Released: 8th July 2002
Writers: Darren Hayes / Greg Bieck
Peak position: #15
Chart run: 15-25-35-41-54-55-55-58
After gently untangling himself from the legacy of Savage Garden with his debut single, there was nothing tentative about the follow-up, Strange Relationship, which saw Darren Hayes unleash a torrid, tortured beast of a song.
With a hit single and album now to his name, there was no doubt – if indeed there ever had been – that Darren Hayes could cut it as a solo act. However, there was still a question around identity: how much of himself he could show on Spin, and how much was dictated by what Columbia Records wanted us to see. Understandably, they would have liked to keep the success of Savage Garden alive, and by retaining Walter Afanasieff as the album’s co-producer, it certainly had all the credentials of being a spiritual successor to Affirmation. That degree of discord between past and present runs rife through Strange Relationship and creates the perfect context in which the song can fester as a deliciously moody, twisted love song.
There are times when Strange Relationship is almost uncomfortable to listen to, in that it feels like Darren Hayes is laying his soul bare and disclosing some deeply personal trauma: “You strip me of my honour, and I don’t ever think I’m gonna, break free of these mind games, all I’m trying to do is modify my plan, ‘cos I can’t contain you”. However, if you can find some resonance within the lyrics, then the experience is almost cathartic as Darren Hayes delivers a blow-by-blow account of a relationship that isn’t so much strange as completely f***ed up. It was rare to hear a singer – least of all a male pop star – show such vulnerability within their music back in 2002, so this is a strikingly brave performance above anything else.
Indeed, the way Darren Hayes tackles Strange Relationship is very different and avoids many of the usual traits that had come to be expected from him. There’s little of his trademark falsetto, instead utilising his lower register and allowing him to chew over the lyrics. The middle-eight, in particular, is technically stunning as the cacophony of emotions reaches fever pitch: “You keep acting like you own me, I can’t control me, you said you never really wanted me back, well maybe if that’s a fact, may I suggest, a brand new plan of attack; and in defence of that you’re hard to crack, you’re way off track, I want you back, I want you gone, maybe I’m sick of holding on”. The decision not to drape the track in soaring high notes means there’s no distraction from the angst and pain conveyed in Darren Hayes’s voice, which again adds to that aura of him completely letting his guard down.
Crucially, Strange Relationship doesn’t exist purely as a confessional. The: “Gimme that strange relationship, never felt pleasure and pain like this, something so right but it feels so terribly wrong, I keep holding on”, hook in the chorus is incredibly well crafted and creepingly catchy. Meanwhile, the orchestral accompaniment brings a dramatic, uneasy tension to the song, helping shape its overall identity as a love song, offering a very different and distinctive perspective. There is so much to enjoy here, and if the track catches you in the right way, it’s a terrific mood piece that really delves into the psyche and pulls on so many of the emotions that are often keep buried. But the degree of candour within Strange Relationship is a double-edged sword because while there is so much to appreciate here, trying to sell it as a commercially friendly pop package doesn’t really do it justice, and neither is it necessarily the best way to experience it.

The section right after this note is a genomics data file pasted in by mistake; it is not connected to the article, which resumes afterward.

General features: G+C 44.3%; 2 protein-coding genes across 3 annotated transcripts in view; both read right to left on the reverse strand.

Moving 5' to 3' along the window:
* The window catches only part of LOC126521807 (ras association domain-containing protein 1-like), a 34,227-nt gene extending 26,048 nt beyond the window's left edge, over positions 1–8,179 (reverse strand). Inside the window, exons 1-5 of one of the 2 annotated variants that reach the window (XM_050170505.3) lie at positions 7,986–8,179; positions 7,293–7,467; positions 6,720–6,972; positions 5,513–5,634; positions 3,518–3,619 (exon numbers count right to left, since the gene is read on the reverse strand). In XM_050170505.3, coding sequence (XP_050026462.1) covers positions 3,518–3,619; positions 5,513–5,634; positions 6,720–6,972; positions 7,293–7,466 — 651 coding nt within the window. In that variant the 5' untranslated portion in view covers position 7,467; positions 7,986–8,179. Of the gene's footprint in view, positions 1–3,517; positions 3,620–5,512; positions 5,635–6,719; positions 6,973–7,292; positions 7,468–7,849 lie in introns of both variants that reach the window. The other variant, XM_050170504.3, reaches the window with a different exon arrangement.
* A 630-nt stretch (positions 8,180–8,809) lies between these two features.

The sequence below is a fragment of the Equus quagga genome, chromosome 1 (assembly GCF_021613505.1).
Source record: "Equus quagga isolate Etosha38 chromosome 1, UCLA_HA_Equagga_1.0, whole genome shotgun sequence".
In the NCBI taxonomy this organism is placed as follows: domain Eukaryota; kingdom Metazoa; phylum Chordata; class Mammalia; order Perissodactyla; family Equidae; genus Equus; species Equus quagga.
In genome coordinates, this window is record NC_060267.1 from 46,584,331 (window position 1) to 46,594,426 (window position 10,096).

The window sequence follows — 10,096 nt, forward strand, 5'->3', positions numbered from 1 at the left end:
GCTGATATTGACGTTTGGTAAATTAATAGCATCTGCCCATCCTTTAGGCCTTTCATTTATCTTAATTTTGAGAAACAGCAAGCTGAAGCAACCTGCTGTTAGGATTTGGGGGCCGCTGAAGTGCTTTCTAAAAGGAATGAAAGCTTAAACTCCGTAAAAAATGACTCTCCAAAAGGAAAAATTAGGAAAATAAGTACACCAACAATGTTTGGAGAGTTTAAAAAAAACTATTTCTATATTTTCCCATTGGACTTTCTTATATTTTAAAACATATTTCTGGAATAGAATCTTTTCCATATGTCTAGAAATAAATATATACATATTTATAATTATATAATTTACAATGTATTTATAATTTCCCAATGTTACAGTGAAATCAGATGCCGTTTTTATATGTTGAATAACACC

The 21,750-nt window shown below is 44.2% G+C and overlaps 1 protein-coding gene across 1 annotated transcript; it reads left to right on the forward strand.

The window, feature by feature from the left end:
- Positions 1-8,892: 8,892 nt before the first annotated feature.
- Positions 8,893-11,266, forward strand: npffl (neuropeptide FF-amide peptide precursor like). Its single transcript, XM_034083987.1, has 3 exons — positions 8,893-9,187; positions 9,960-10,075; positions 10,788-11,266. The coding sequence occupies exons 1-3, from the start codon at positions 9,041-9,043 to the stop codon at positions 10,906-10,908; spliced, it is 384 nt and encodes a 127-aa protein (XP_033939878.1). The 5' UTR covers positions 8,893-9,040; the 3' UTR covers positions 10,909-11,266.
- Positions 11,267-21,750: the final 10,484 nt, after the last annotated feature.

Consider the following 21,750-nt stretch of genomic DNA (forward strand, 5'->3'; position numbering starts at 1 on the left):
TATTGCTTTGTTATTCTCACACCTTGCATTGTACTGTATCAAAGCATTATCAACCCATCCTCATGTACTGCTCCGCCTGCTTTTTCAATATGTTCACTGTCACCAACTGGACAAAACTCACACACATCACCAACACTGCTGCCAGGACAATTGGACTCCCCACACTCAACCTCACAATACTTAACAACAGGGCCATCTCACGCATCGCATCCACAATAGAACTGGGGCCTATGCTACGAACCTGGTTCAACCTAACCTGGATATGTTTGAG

From a visual perspective, the music video completely understands the song and how best to portray it. There are no frills here whatsoever; it’s presented as a single shot take with Darren Hayes performing to the camera while walking around a warehouse set. As a result, it sounds (and looks) simple enough. Still, with backing singers and an orchestra joining him at various points, there’s a deceptive level of choreography and coordination employed to keep the whole thing moving smoothly. Even for an artist with Darren Hayes’s experience, holding the audience’s attention for four minutes is a big ask. He pulls it off, though, channelling the song’s intensity with an air of defiance, almost as if the level of exposure he’s committed to has created a confidence to fight back. There’s not a whole lot of replay value, admittedly. However, as a complementary adjunct, the video doesn’t try to do anything too abstract or pretentious with Strange Relationship. Instead, it quite literally keeps Darren Hayes front and centre, which is entirely deserved when he’s poured so much of himself into the song.
Strange Relationship was a modest – and remarkably consistent – hit, peaking at #15 in the UK and #16 in Australia. However, this was probably the first real sign of uncertainty; not of Darren Hayes’ viability as an artist, but where he fitted into the chart landscape. Rather than dominating either sales or airplay, he found himself wandering right through the middle and doing neither to the extent that was likely to keep a major record label happy for long. All of which reflects poorly on Strange Relationship, but it’s just not the type of song that lends itself well to the rigours of a mainstream pop single because it’s so intensely personal and introspective. And that’s really where Spin felt compromised; the album’s DNA was geared towards the mass market while there is a sense that Darren Hayes was trying to tell more complex, jaded stories.
This is one of those curious cases where being a great song doesn’t automatically make Strange Relationship a good single. Yet, make no mistake, it’s a brilliant, low-key bop that is as unrelentingly dark as it is brutally honest.